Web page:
The glaring racial gap in the fertility clinic waiting room

On the final day of Black History Month in the US, we’re reflecting on Black women’s fertility and the disparity in who seeks – and gets – treatment

According to her article in Glamour, medical student Adeiyewunmi Osinubi notes the “glaring racial gap” in who attended her hospital’s fertility clinic.

She found that most of the patients she encountered when doing a medical school elective in reproductive endocrinology and infertility were white, middle class, and had private insurance. This is despite the fact she lives in a diverse area with over 76 different languages spoken. However, despite the ethnic diversity of the area, she saw very few Black patients.

Osinubi’s experience was common. Across the United States, 15% of white women seek medical care for fertility, compared with only 8% of Black women. This is even though Black women actually need these services more than other groups.

According to the Association of Obstetricians and Gynecologists (ACOG), there is a widening fertility gap at play. Up to 12% of Black women will experience infertility health concerns compared with 7% of white women. In addition, Black women experience more fatalities and health problems during pregnancy.

Osinubi points out that, “when it comes to actually getting pregnant, Black women are not safe from disparities in outcomes or care there either.”

Of course, there are complex social and political factors underpinning the issue

According to Shaylene Costa, a Black woman and doula, “A lot of people talk about IVF and going to specialists, but that was not on the table for us because we had no insurance.”

She had to struggle through a five-year journey with infertility before she had her first of two children

“We were paying out of pocket for all of the treatments and blood tests,” Costa says, “which meant that we ate ramen noodles instead of good food.”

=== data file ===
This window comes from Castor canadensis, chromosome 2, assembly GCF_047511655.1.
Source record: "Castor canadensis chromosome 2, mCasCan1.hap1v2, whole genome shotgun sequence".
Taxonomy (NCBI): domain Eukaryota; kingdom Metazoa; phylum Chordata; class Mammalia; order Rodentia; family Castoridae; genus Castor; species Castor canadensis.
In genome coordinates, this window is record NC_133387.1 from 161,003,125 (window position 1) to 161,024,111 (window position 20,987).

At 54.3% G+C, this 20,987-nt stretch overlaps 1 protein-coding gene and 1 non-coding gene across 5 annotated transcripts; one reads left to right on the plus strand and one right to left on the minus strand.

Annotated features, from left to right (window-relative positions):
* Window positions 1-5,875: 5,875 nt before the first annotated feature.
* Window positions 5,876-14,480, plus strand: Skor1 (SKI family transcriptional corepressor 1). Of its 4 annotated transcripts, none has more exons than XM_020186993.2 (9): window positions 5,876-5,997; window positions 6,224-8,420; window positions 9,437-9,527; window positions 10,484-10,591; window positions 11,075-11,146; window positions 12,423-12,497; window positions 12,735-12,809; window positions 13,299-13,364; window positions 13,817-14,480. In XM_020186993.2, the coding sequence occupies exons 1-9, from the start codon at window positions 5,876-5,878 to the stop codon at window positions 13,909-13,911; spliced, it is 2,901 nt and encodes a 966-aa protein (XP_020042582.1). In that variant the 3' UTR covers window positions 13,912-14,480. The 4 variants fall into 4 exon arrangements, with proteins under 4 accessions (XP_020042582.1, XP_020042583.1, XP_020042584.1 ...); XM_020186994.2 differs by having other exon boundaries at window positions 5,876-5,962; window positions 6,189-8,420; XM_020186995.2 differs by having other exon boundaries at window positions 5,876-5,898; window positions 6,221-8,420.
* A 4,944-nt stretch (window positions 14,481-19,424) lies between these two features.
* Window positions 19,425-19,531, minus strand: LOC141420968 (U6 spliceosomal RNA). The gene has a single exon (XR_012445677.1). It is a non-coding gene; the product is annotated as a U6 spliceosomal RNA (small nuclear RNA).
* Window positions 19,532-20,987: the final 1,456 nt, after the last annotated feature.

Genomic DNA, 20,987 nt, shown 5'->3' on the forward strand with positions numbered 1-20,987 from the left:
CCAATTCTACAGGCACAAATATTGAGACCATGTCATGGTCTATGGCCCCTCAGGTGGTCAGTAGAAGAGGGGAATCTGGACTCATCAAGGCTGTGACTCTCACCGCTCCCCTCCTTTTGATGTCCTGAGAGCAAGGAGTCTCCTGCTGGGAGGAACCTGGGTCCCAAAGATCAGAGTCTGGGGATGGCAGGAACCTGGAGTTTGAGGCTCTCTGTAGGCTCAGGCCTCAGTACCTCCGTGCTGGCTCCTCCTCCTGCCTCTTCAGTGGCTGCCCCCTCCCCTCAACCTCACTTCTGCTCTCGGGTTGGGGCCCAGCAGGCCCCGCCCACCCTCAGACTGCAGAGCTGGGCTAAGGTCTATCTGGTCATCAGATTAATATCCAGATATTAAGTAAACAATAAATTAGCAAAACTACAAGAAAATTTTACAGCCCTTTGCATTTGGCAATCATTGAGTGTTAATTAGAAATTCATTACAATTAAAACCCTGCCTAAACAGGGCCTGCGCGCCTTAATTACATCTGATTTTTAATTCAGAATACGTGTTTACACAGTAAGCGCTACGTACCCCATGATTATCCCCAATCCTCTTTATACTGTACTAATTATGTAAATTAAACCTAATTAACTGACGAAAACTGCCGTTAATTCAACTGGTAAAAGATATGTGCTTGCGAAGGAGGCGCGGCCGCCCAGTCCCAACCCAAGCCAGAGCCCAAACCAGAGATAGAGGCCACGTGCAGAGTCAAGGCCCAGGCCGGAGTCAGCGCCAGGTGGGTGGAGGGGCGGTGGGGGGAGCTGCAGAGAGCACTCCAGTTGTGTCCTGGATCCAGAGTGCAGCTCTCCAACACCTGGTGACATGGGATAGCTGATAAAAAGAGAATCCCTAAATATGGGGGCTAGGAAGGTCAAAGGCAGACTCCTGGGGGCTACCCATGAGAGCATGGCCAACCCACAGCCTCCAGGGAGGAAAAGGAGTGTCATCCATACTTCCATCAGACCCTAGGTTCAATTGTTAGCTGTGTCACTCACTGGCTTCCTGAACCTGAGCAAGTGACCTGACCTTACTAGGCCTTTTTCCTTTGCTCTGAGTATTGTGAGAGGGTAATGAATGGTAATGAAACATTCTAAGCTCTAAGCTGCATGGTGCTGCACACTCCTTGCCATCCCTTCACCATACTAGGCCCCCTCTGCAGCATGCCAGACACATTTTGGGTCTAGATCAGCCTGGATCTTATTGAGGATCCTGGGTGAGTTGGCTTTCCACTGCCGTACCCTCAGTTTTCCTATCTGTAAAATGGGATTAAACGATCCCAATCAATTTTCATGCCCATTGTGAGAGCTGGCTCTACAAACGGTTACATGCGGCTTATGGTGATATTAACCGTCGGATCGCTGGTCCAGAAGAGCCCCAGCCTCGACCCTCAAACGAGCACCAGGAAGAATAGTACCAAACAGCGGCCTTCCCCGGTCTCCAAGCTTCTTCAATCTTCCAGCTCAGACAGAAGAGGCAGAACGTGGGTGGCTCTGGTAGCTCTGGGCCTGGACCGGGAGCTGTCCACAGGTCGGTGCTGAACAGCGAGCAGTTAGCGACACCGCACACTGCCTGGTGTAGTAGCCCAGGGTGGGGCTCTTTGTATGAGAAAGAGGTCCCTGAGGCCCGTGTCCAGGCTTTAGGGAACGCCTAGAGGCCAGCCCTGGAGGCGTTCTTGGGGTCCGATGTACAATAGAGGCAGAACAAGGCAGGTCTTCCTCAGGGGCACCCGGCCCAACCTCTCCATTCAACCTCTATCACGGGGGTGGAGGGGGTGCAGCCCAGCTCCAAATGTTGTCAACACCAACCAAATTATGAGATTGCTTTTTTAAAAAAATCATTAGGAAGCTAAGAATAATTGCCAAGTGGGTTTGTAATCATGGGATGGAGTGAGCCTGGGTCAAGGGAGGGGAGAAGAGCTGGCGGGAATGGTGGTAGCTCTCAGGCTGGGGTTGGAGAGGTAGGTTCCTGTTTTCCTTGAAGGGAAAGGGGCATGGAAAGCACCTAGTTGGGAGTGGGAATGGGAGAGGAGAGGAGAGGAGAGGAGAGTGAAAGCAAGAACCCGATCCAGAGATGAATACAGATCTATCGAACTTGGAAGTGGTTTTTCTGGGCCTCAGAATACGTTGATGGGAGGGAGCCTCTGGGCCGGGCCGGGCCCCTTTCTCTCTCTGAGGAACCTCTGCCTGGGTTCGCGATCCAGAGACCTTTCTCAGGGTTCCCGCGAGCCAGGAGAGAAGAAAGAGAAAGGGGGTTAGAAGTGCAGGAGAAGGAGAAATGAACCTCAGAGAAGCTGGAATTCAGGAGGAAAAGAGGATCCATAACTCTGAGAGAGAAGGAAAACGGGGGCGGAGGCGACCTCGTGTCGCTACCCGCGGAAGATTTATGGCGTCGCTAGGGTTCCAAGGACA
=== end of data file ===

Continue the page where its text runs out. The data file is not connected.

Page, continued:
Osinubi explains that accessing fertility care can be difficult for Black women even when they have insurance. Lynae Brayboy, M.D., FACOG, is an African American ob-gyn. She says, “there is a higher proportion of women of color who use federal insurance coverage, or Medicaid. Medicaid has absolutely no coverage for infertility.”

In addition to medical costs, there are also deeply ingrained cultural factors surrounding infertility. Dr Ijeoma Kola, Ph.D., a Nigerian American with a doctoral degree in the public health history, explained that she felt silenced when trying to speak to others about her fertility issues.

She says, “Black women are presented as hypersexual—we get pregnant like this; we’re welfare queens. There’s this perception of an African woman having 10 kids and being hyperfertile. That can be difficult to push back against if you are struggling to get pregnant.” She thinks that doctors need to pay more attention to Black women’s fertility, helping them to get pregnant rather than preventing pregnancy.

So, what can we do? To close the fertility gap, Osinubi suggests “public service campaigns, pushing back against harmful stereotypes, and continued lobbying for increased access to fertility services for patients of all backgrounds.”

More IVF grants, more education, and more representation – all of these are crucial

Osinubi herself filmed a documentary series called Black Motherhood Through the Lens to highlight Black women’s experiences with infertility and maternal health.

She says, “by creating space for diverse perspectives and experiences in mainstream media, I hope that we can reduce the number of Black women who suffer with infertility in silence.”

We are in awe of Adeiyewunmi Osinubi and her advocacy work on behalf of other Black women.

Strong black women helping banish the sense of shame

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